Click on book cover for information
Getting Started with LEGO Robotics. Anyone who works with kids can do LEGO Robotics, a rich and highly motivating platform for important STEM Learning! (surprisingly affordable, too) This books explains it all!

Thursday, March 17, 2016

Cute and Adorable and Lovely ROBOT... and AVAILABLE, too!

I predict the honeymoon will soon be over and human and robot will have to work out just what it is the human wants the robot to do and what he wants to do for himself... And actually, in that sense, it will be a big step forward for people. We'll have to move beyond "The robot can do it, do it all!"... on to, "These are the things I WANT to do for myself, anyway, because doing this is good for me and my kind!!!" A next level of Human Existence? And, ho ho, we just may get to the point of "Please, robot, let ME do that for YOU!"



"4 Amazing Things This 'Thinking' Robot Can Do: Social robot Pepper is powered with artificial intelligence that makes it the next best thing to a helpful personal companion."

"...Robots are getting smarter by the day.
The French robotics company Aldebaran brought Pepper--its "thinking robot"--onstage at the South by Southwest Interactive conference in Austin, Texas, Sunday to show off some of its upcoming features and paint a picture of what life with robots will look like in the near future.
Designed as a "humanoid robot" that can live with humans, Pepper is built with artificial intelligence technology from IBM's cognitive computing engine "Watson." More than 7,000 Peppers have been sold for roughly $2,000 each to consumers in Japan who use it for things like social companionship--Pepper can understand human voices and respond to questions. Aldebaran plans to begin selling the robot in the U.S. this year, though it hasn't settled on a price yet.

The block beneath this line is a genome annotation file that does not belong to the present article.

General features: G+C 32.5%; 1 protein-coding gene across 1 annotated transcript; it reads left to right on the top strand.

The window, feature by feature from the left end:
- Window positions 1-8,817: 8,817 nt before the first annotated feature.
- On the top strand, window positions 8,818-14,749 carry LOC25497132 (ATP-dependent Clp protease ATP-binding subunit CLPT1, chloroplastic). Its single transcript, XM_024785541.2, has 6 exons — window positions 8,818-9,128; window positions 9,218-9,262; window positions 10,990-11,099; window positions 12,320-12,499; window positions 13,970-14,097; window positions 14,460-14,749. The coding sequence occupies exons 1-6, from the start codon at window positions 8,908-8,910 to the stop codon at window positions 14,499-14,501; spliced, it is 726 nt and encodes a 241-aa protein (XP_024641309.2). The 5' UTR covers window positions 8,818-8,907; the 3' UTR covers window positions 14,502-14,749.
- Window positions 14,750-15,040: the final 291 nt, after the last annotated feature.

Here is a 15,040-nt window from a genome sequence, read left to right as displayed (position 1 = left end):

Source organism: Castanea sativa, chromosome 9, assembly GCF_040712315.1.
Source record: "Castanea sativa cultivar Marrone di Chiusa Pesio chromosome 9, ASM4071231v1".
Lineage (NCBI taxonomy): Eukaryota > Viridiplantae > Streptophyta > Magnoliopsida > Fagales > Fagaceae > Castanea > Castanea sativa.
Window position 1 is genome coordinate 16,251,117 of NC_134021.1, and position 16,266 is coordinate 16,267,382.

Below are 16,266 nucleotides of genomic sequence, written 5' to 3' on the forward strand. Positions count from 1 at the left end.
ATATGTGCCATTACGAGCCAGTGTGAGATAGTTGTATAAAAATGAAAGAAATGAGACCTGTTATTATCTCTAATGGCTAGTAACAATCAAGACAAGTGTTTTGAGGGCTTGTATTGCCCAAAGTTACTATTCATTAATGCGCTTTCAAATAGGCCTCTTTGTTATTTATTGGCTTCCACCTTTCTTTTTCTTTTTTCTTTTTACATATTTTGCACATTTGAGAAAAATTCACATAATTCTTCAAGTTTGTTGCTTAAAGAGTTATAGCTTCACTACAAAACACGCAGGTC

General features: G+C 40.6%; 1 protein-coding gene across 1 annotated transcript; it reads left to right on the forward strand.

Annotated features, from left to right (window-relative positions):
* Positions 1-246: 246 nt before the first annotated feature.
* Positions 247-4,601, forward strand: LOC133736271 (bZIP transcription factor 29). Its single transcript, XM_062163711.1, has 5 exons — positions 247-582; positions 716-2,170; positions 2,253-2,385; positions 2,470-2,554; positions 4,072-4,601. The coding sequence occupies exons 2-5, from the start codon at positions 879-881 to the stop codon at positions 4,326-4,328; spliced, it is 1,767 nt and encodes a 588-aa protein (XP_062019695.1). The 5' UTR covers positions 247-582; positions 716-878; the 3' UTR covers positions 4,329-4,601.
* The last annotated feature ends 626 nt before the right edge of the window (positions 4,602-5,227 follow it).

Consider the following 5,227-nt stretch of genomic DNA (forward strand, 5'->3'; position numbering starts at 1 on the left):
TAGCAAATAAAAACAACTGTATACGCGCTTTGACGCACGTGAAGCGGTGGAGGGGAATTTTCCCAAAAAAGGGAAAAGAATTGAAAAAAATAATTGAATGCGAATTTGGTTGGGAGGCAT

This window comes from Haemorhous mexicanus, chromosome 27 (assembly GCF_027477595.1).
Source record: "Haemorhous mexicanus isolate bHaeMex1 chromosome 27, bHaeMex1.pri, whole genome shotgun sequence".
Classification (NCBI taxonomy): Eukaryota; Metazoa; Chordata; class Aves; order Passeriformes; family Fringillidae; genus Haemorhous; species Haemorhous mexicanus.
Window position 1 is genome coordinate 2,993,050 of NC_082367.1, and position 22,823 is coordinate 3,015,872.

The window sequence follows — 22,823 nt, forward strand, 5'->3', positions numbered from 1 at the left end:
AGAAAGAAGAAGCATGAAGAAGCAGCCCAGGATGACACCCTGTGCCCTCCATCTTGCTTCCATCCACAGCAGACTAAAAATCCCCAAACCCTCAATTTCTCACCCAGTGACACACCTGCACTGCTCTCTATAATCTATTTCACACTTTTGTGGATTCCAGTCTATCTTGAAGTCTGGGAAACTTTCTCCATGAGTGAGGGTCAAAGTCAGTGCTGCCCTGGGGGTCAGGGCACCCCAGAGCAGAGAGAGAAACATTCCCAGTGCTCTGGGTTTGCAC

Here are five of the impressive skills that Pepper will be able to demonstrate in the near future when it co-exists with humans in the U.S.
1. Analyze human behavior over time.
One of the reasons Aldebaran says Pepper can "think" is related to the robot's ability to predict what humans will want before they ask for it. An example Aldebaran's chief of innovation Rodolphe Gelin shared during the panel involves a situation where an elderly person has been alone for multiple days. "The robot could say, 'For two days you haven't talked to anyone except me. Do you want me to call your son or your grandchildren?'" Gelin said. Pepper can also learn about human preferences to recommend things based on previous experiences. "With continual use, it will get better and better," said John Anderson, an IBM software developer.
Aldebaran's Pepper onstage at SXSW.
2. Speak with expressive gestures. 
Creating a seamless relationship with humans requires a robot that talks like humans and moves like humans, according to Gelin. "Gestures are very, very important," he said. "We say that 80 percent of the meaning of an exchange comes from the gesture, not the speech." For this reason, Pepper is programmed to use what Gelin calls "social movements" and respond differently depending on whether a person is happy or sad. It also knows how to address humans like a normal person would, so it won't sneak up on you from behind and tap you on the shoulder, Gelin said.
3. Share experiences with its telepresence.
For an elderly person who can't attend an event like a wedding, Pepper can be used as a "telepresence." An iPad mounted to its chest makes Facetiming with the person fairly simple. Though its movement is somewhat limited by the fact that it operates on wheels, Aldebaran says it is working on a new robot called "Romeo" that will have legs, according to Gelin. "That's a use case we definitely believe in," he said.
4. Act as your personal chief technology officer.
One of the most useful aspects of having Pepper will likely involve connecting the robot to other devices. For example, if a person wears a fitness tracker and hasn't reached his or her daily 10,000 step count, Pepper could suggest a route that would help the person reach their target. "Pepper could be the hub as a new interface for all of those devices in your home," said Steve Carlin, VP of marketing at development at SoftBank, which acquired Aldebaran last year for an undisclosed sum..."